3. How do you feel women in Australia perceive their career opportunities and challenges within the energy and utilities industry in comparison to their male counterparts? Is this something that has affected your career and decision-making?

I can only speak from personal experience that while it is still a male dominated sector, there are wonderful women and men working hard to achieve positive outcomes in the energy transition and in gender equality.

I had the privilege of listening to Anna Collyer, Chair of the AEMC speak recently. She highlighted that the energy transition will require a huge increase in the number and breadth of roles in the industry – from engineers, project managers and lawyers to IT professionals, community engagement, social and environmental impact, commercial and more.

The opportunities that come with this are enormous. The work we do now to address some of the systemic challenges in attracting women to the sector is vital to ensuring there is balance and equity as the transition continues. I am proud to be a part of that change.

4. What strategies or programs are being introduced by major energy companies in Australia to address the gender pay gap within the sector?

When we look at the gender pay gap and the drivers, they are societal and industry challenges. One of the best ways to accelerate change is to ensure cross-industry collaboration. In June last year, a Champions of Change Coalition Energy Group was established. It is made up of representatives from across Australia’s energy sector including energy generation and production, distribution, retail and resources businesses. Members come together to work within and across their organisations to achieve inclusive gender equality and a significant and sustainable increase in the representation of women in leadership. I am so heartened by this work and the way the initiative is being embraced by energy leaders.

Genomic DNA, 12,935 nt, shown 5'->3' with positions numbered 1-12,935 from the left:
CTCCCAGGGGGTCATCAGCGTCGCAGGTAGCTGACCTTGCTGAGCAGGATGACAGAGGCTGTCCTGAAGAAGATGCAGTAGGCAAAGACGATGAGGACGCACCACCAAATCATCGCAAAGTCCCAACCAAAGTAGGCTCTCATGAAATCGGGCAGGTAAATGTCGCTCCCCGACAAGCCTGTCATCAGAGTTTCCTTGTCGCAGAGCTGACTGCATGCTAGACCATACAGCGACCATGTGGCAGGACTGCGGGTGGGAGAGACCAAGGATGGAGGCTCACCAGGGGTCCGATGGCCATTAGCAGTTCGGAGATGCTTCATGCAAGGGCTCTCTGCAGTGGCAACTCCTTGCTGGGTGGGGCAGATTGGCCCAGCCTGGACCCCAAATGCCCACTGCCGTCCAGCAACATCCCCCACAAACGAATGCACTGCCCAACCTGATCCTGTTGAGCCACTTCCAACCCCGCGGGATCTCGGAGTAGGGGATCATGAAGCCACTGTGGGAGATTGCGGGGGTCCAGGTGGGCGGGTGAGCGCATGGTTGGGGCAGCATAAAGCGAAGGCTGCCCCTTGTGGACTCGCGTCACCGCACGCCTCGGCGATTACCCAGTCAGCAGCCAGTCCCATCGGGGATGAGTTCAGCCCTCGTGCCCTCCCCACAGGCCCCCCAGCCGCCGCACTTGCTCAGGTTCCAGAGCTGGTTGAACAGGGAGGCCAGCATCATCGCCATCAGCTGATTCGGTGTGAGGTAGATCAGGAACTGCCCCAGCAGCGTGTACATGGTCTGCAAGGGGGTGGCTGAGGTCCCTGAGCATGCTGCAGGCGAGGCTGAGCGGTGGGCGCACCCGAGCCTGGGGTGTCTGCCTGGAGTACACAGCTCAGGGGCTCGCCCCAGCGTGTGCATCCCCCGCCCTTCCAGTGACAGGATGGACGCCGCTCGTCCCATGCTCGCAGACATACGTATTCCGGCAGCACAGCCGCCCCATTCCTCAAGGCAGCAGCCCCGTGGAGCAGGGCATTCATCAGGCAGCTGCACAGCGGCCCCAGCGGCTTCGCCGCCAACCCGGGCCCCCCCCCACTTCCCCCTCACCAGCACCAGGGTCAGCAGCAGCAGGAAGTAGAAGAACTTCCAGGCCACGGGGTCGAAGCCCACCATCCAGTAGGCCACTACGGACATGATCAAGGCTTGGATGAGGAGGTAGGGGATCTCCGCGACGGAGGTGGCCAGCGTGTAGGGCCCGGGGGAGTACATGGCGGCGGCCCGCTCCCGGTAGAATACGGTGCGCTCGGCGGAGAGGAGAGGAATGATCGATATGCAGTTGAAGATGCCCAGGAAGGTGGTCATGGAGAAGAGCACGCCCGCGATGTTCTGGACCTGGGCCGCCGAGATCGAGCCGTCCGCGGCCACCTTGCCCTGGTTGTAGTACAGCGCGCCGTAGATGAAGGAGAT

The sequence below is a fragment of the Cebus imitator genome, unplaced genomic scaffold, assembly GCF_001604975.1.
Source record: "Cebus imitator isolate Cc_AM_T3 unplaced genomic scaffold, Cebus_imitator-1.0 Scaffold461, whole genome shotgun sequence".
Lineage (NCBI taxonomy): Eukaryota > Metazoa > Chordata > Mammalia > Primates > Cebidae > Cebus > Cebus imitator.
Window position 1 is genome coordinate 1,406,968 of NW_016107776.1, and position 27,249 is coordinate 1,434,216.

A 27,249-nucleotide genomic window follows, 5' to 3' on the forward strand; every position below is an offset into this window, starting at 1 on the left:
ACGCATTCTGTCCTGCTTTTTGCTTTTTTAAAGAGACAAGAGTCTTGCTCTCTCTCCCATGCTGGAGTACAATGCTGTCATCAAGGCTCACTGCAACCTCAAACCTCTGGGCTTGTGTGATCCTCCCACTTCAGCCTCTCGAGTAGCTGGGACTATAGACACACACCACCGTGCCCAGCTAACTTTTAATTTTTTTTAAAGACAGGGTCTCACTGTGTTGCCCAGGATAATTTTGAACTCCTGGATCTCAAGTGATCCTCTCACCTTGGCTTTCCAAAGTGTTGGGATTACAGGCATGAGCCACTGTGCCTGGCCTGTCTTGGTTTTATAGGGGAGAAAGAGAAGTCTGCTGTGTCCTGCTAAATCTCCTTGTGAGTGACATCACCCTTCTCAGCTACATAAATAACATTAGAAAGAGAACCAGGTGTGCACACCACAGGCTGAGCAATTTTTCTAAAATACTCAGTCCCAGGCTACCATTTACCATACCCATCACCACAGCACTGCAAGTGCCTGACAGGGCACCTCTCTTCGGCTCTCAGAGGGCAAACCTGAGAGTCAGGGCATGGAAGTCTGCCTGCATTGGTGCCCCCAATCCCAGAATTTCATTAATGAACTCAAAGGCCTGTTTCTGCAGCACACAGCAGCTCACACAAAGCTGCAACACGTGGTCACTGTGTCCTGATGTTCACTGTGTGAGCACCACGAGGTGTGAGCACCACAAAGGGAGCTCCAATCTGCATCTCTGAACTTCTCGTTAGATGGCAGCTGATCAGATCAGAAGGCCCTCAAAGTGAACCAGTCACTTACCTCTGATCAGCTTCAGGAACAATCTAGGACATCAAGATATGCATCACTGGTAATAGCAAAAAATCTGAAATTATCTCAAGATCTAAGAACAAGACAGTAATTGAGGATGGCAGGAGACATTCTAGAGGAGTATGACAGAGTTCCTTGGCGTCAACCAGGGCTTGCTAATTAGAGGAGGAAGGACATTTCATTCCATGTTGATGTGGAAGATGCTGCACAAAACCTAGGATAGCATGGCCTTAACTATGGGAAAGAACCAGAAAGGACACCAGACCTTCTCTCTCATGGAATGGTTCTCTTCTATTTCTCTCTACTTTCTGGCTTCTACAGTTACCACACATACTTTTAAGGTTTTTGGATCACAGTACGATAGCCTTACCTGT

Pipeline programs are critical. Australia’s labour market is highly gender-segregated by industry and occupation and this is certainly the case in the energy industry. That’s why school programs aimed at encouraging more women to pursue careers in energy are being implemented.

Just one example is Girls in Power. A free, three-day career exposure event designed to demystify careers in the power industry for young Tasmanian women in Years 9 and 10. Girls in Power is proudly backed by Hydro Tasmania, Entura, TasNetworks, Goldwind and ACEN Australia and was made possible through a grant from the Tasmanian Government.

We’re also seeing more companies supporting working parents by providing all employees, regardless of gender or caring status, equal paid parental leave and introducing innovative strategies to enhance flexibility and work-life balance, recognising the unique challenges that exist in site-based and frontline roles.

5. What can be done by utilities to get in early and encourage young women in school who are exploring future career options in STEM to pursue this career and onboard at them at the early stage and help mould their careers?

I am passionate about encouraging a pipeline of female talent through school and higher education. There aren’t enough women in STEM roles and this is a societal challenge. Young women need to learn about STEM career options early and see other women in these roles. I often hear how young women were not aware that certain STEM career options even existed.

Inspiring and encouraging young women is at the heart of what Hydro Tasmania does. Our programs are great examples of the positive impact energy utilities can have and I am very proud of the work our teams are doing through initiatives such as our Generation Hydro program, Girls in Power and Engineers Australia scholarships.

Generation Hydro incorporates diversity at a young age by showing women in STEM roles. Our story telling in the classroom often has girls filling traditionally male-dominated roles of the engineer or tradesperson. We offer career chats with women in STEM roles to schools and our education materials feature female STEM mascots.

Bringing STEM to life for young women is important and that’s what Girls in Power is designed to do. Through hands-on workshops, power industry work exposure visits, and inspiring female guest speakers who work in the industry. Through these events, we emphasise the importance of the diversity in thinking that women add. We want girls to see and understand that, and to strive for leadership roles – enriching both their careers and their workplace.

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You can also hear from Ruth at our exhibition and summit next 7 – 8 May! Register free online for the exhibition and book your delegate pass. Flash sale now on – use code SUMMIT25 to save $250 on your ticket, limited time only – sale ends 31 March.